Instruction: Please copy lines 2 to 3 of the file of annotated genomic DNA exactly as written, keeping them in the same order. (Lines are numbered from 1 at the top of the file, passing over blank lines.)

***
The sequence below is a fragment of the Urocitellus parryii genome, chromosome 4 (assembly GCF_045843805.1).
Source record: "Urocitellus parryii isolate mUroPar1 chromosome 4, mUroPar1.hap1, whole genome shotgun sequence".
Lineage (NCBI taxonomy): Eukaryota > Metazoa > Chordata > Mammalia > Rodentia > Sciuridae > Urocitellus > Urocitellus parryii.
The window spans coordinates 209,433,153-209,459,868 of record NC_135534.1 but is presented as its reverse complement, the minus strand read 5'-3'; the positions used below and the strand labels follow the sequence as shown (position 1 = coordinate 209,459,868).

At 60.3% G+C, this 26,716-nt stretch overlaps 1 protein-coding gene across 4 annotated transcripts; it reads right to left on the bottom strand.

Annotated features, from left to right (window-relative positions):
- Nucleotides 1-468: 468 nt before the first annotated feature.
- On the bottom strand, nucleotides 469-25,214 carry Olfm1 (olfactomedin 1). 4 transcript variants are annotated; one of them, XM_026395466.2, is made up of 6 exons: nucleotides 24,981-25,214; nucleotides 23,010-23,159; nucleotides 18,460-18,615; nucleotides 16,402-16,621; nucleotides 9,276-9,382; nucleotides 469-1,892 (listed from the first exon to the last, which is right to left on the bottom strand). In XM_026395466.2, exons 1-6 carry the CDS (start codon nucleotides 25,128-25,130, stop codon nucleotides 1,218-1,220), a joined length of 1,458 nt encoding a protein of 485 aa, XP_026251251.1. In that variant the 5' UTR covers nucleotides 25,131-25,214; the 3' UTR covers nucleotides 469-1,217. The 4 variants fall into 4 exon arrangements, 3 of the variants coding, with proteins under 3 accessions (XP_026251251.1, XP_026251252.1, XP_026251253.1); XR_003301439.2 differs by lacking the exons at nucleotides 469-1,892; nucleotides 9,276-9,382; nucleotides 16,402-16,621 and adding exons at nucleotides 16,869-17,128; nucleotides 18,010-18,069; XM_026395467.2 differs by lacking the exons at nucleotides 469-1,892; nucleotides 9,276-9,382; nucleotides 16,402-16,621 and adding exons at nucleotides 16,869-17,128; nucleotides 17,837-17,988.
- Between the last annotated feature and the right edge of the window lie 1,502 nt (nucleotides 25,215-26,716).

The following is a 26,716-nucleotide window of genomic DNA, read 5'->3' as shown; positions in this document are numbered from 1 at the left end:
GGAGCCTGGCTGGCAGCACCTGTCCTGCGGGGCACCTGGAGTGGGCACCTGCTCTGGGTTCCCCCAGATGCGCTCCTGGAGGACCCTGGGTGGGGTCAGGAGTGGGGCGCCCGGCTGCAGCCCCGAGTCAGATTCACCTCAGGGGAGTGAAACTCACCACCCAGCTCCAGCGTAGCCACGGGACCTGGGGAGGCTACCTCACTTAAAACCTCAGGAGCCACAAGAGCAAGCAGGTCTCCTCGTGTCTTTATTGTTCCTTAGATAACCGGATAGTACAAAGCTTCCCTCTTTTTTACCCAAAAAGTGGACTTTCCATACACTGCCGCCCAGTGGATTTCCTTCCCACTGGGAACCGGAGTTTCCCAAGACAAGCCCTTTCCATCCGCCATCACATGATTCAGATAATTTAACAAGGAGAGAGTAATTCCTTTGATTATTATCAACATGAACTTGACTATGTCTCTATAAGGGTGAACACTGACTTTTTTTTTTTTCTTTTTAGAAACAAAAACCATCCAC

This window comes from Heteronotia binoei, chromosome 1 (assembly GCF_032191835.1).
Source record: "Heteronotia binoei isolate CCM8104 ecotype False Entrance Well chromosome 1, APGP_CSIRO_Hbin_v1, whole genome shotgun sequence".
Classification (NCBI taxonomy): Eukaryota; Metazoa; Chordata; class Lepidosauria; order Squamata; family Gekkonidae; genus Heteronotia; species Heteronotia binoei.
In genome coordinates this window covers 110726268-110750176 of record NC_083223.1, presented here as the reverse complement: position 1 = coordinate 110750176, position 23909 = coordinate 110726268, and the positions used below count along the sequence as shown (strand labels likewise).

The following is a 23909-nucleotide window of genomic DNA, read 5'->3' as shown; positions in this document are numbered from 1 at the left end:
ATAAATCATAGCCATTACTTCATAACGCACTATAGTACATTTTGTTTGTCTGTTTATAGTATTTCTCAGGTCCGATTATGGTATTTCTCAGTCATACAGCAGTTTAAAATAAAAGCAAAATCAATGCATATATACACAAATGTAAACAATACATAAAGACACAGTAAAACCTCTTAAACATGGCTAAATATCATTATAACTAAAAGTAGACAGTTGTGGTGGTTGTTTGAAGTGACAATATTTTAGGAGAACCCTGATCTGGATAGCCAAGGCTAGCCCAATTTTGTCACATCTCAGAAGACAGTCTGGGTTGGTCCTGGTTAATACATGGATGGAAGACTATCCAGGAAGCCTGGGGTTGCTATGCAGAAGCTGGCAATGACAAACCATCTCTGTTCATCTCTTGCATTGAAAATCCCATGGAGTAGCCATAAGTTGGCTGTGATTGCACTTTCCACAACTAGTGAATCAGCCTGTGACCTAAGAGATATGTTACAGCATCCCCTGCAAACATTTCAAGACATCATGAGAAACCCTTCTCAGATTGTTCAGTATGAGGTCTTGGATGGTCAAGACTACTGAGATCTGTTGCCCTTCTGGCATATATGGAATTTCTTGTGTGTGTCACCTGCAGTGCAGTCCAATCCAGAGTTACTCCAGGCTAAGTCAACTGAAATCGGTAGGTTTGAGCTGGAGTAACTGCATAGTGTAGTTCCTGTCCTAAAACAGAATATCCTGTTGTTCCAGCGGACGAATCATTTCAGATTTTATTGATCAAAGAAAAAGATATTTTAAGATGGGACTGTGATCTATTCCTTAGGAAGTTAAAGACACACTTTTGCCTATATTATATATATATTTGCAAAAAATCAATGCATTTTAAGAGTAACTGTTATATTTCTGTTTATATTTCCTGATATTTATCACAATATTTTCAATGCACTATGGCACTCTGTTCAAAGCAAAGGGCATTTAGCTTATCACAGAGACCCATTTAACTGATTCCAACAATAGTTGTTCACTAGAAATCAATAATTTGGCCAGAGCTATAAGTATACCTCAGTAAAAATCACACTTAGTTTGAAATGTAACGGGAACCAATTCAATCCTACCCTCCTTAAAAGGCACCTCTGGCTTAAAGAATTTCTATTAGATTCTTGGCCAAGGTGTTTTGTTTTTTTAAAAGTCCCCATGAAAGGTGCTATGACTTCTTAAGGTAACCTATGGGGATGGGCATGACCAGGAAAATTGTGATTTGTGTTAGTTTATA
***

Source record: "Urocitellus parryii isolate mUroPar1 chromosome 4, mUroPar1.hap1, whole genome shotgun sequence".
Lineage (NCBI taxonomy): Eukaryota > Metazoa > Chordata > Mammalia > Rodentia > Sciuridae > Urocitellus > Urocitellus parryii.